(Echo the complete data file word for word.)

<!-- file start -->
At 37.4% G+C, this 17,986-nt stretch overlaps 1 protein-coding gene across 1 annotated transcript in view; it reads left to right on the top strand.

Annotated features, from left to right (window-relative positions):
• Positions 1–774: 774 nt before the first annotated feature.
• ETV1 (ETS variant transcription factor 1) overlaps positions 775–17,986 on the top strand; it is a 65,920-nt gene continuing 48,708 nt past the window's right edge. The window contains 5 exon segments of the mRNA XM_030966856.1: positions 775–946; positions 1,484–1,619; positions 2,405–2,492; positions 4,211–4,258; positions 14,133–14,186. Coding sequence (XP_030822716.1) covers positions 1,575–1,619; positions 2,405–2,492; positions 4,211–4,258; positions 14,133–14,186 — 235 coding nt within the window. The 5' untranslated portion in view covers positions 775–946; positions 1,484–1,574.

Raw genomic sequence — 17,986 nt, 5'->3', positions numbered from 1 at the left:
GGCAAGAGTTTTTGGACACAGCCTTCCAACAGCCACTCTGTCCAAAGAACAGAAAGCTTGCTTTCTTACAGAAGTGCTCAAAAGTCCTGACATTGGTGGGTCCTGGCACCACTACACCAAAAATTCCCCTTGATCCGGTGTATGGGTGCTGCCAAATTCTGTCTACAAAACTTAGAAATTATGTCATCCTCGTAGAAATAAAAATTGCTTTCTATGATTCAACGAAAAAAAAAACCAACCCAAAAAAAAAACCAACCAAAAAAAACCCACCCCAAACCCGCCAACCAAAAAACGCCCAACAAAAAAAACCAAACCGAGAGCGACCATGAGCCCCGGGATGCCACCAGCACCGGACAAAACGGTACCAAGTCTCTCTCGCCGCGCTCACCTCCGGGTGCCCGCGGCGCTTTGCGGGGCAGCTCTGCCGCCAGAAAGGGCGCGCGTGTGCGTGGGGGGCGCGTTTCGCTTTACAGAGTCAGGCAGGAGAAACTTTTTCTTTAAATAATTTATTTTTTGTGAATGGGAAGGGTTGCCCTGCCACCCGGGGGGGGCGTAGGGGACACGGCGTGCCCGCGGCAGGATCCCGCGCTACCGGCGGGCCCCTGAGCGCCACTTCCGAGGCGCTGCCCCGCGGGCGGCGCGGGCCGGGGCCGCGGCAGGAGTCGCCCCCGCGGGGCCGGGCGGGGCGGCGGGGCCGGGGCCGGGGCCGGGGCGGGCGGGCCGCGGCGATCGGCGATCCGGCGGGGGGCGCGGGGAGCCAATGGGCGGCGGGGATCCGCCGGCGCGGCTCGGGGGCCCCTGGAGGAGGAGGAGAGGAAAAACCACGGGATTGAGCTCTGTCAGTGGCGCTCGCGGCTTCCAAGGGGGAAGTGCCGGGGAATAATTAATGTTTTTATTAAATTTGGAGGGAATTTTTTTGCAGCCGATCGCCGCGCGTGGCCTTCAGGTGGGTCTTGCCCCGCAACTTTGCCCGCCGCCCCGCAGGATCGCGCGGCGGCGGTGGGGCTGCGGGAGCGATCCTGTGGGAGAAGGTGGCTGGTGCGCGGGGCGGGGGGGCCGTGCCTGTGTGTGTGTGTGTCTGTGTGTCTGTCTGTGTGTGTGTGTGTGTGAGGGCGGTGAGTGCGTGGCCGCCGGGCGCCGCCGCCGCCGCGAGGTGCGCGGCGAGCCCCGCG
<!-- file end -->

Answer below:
At 37.4% G+C, this 17,986-nt stretch overlaps 1 protein-coding gene across 1 annotated transcript in view; it reads left to right on the top strand.

Annotated features, from left to right (window-relative positions):
• Positions 1–774: 774 nt before the first annotated feature.
• ETV1 (ETS variant transcription factor 1) overlaps positions 775–17,986 on the top strand; it is a 65,920-nt gene continuing 48,708 nt past the window's right edge. The window contains 5 exon segments of the mRNA XM_030966856.1: positions 775–946; positions 1,484–1,619; positions 2,405–2,492; positions 4,211–4,258; positions 14,133–14,186. Coding sequence (XP_030822716.1) covers positions 1,575–1,619; positions 2,405–2,492; positions 4,211–4,258; positions 14,133–14,186 — 235 coding nt within the window. The 5' untranslated portion in view covers positions 775–946; positions 1,484–1,574.

Raw genomic sequence — 17,986 nt, 5'->3', positions numbered from 1 at the left:
GGCAAGAGTTTTTGGACACAGCCTTCCAACAGCCACTCTGTCCAAAGAACAGAAAGCTTGCTTTCTTACAGAAGTGCTCAAAAGTCCTGACATTGGTGGGTCCTGGCACCACTACACCAAAAATTCCCCTTGATCCGGTGTATGGGTGCTGCCAAATTCTGTCTACAAAACTTAGAAATTATGTCATCCTCGTAGAAATAAAAATTGCTTTCTATGATTCAACGAAAAAAAAAACCAACCCAAAAAAAAAACCAACCAAAAAAAACCCACCCCAAACCCGCCAACCAAAAAACGCCCAACAAAAAAAACCAAACCGAGAGCGACCATGAGCCCCGGGATGCCACCAGCACCGGACAAAACGGTACCAAGTCTCTCTCGCCGCGCTCACCTCCGGGTGCCCGCGGCGCTTTGCGGGGCAGCTCTGCCGCCAGAAAGGGCGCGCGTGTGCGTGGGGGGCGCGTTTCGCTTTACAGAGTCAGGCAGGAGAAACTTTTTCTTTAAATAATTTATTTTTTGTGAATGGGAAGGGTTGCCCTGCCACCCGGGGGGGGCGTAGGGGACACGGCGTGCCCGCGGCAGGATCCCGCGCTACCGGCGGGCCCCTGAGCGCCACTTCCGAGGCGCTGCCCCGCGGGCGGCGCGGGCCGGGGCCGCGGCAGGAGTCGCCCCCGCGGGGCCGGGCGGGGCGGCGGGGCCGGGGCCGGGGCCGGGGCGGGCGGGCCGCGGCGATCGGCGATCCGGCGGGGGGCGCGGGGAGCCAATGGGCGGCGGGGATCCGCCGGCGCGGCTCGGGGGCCCCTGGAGGAGGAGGAGAGGAAAAACCACGGGATTGAGCTCTGTCAGTGGCGCTCGCGGCTTCCAAGGGGGAAGTGCCGGGGAATAATTAATGTTTTTATTAAATTTGGAGGGAATTTTTTTGCAGCCGATCGCCGCGCGTGGCCTTCAGGTGGGTCTTGCCCCGCAACTTTGCCCGCCGCCCCGCAGGATCGCGCGGCGGCGGTGGGGCTGCGGGAGCGATCCTGTGGGAGAAGGTGGCTGGTGCGCGGGGCGGGGGGGCCGTGCCTGTGTGTGTGTGTGTCTGTGTGTCTGTCTGTGTGTGTGTGTGTGTGAGGGCGGTGAGTGCGTGGCCGCCGGGCGCCGCCGCCGCCGCGAGGTGCGCGGCGAGCCCCGCG